"DARPA is funding research into new forms of biometrics that authenticate people as they use their computer: things like keystroke patterns, eye movements, mouse behavior, reading speed, and surfing and e-mail response behavior. The idea -- and I think this is a good one -- is that the computer can continuously authenticate people, and not just authenticate them once when they first start using their computers."
Ralph Langner, an independent security researcher, presented his deep research results on stuxnet. It is proved now that the malware's target was Iran's nuclear program, specifically the applications used in Natanz. A few interesting notes from the report:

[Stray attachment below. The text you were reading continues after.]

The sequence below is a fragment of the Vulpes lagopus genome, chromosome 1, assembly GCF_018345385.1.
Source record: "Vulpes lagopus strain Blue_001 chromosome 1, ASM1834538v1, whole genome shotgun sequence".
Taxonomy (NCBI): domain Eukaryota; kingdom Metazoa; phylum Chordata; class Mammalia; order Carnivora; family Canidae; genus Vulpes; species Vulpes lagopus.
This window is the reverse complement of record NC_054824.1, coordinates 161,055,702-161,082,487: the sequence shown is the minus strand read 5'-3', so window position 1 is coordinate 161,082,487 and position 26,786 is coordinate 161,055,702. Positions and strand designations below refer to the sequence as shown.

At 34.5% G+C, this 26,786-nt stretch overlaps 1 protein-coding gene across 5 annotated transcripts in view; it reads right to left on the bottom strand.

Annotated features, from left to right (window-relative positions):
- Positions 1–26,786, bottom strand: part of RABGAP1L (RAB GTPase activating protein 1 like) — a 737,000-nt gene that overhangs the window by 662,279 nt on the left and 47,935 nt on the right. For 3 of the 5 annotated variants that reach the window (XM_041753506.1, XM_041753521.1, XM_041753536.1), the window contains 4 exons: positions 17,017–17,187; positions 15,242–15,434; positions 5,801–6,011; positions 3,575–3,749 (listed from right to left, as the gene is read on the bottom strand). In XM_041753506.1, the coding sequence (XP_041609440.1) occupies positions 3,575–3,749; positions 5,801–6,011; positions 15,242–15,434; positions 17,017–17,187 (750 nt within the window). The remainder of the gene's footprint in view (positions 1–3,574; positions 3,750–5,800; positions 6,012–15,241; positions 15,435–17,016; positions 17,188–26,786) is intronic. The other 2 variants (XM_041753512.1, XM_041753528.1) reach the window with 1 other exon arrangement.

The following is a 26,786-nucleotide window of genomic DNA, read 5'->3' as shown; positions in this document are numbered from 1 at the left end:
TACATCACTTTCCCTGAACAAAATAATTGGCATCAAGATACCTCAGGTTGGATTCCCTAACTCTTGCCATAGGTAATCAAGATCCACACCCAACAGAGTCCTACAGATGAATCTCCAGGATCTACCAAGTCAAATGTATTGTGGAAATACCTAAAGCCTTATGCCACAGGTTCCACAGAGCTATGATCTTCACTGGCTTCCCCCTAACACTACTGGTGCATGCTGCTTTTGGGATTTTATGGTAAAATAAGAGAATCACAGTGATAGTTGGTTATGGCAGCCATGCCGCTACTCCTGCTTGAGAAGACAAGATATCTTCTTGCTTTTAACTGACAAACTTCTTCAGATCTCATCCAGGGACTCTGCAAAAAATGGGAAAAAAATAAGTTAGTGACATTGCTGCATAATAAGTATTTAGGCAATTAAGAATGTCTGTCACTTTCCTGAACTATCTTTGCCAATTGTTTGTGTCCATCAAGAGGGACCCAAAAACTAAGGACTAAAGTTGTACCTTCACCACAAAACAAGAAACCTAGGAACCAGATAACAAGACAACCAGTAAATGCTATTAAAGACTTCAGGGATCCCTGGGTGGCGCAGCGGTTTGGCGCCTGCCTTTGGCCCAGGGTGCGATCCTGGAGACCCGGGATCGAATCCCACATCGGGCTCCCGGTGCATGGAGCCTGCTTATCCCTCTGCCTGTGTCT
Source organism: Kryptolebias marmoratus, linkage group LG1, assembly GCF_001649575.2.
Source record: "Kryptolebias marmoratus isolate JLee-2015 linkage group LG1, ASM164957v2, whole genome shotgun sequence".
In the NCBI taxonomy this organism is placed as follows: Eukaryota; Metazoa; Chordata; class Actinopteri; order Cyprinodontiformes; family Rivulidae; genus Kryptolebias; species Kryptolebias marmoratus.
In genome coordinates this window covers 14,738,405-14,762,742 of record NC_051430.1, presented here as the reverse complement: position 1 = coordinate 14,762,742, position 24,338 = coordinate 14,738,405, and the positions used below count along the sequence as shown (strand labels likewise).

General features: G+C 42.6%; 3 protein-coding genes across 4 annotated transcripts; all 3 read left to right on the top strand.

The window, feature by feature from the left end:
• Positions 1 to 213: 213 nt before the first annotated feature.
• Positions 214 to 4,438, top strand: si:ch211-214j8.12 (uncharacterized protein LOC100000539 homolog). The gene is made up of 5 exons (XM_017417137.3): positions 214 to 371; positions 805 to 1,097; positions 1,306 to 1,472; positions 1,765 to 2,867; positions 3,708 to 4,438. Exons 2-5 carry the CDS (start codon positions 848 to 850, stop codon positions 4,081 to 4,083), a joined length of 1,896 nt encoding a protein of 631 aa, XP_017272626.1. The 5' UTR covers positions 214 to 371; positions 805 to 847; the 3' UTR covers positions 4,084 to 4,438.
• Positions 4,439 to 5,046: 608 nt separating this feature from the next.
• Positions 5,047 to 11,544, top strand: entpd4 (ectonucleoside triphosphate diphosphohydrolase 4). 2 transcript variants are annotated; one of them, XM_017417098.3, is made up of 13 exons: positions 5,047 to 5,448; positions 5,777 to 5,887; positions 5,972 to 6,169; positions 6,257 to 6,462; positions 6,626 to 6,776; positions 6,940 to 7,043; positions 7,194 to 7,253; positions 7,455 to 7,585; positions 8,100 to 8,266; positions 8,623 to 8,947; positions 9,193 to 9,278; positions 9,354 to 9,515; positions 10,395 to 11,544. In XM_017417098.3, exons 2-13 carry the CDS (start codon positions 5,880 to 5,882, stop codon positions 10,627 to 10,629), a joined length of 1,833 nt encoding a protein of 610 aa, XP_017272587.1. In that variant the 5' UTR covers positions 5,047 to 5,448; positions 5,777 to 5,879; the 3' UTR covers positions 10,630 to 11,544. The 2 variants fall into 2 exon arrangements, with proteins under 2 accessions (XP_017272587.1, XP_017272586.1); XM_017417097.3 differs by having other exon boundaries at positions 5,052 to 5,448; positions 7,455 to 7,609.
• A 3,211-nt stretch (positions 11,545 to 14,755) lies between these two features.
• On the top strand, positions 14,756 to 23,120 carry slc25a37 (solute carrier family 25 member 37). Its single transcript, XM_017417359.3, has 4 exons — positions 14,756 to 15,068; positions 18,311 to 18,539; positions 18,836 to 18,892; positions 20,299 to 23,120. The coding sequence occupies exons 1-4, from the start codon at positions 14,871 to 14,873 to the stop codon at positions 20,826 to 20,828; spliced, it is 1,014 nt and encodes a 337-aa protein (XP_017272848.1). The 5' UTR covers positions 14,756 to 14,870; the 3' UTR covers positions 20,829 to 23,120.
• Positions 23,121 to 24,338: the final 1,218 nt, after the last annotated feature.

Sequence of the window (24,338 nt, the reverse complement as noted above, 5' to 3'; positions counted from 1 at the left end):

"Langner painstakingly connected the dots between components of the Stuxnet code with clues about the Iranian uranium enrichment culled from a variety of open source intelligence, including public statements by Iranian officials and photos from a visit to Natanz by Iranian President Ahmadinejad that inadvertently provided details on the configuration of centrifuges within Natanz."
"Sophisticated attackers have no need to develop sophisticated, zero day exploits for SCADA and ICS systems, Langner said, because those systems already have so many inherent design flaws. "If I were your attacker, I wouldn't bother to discover a buffer overflow," he said. "I'd just go to the design flaws, because they can be exploited much more reliably," he said. "This is how the pros do it.""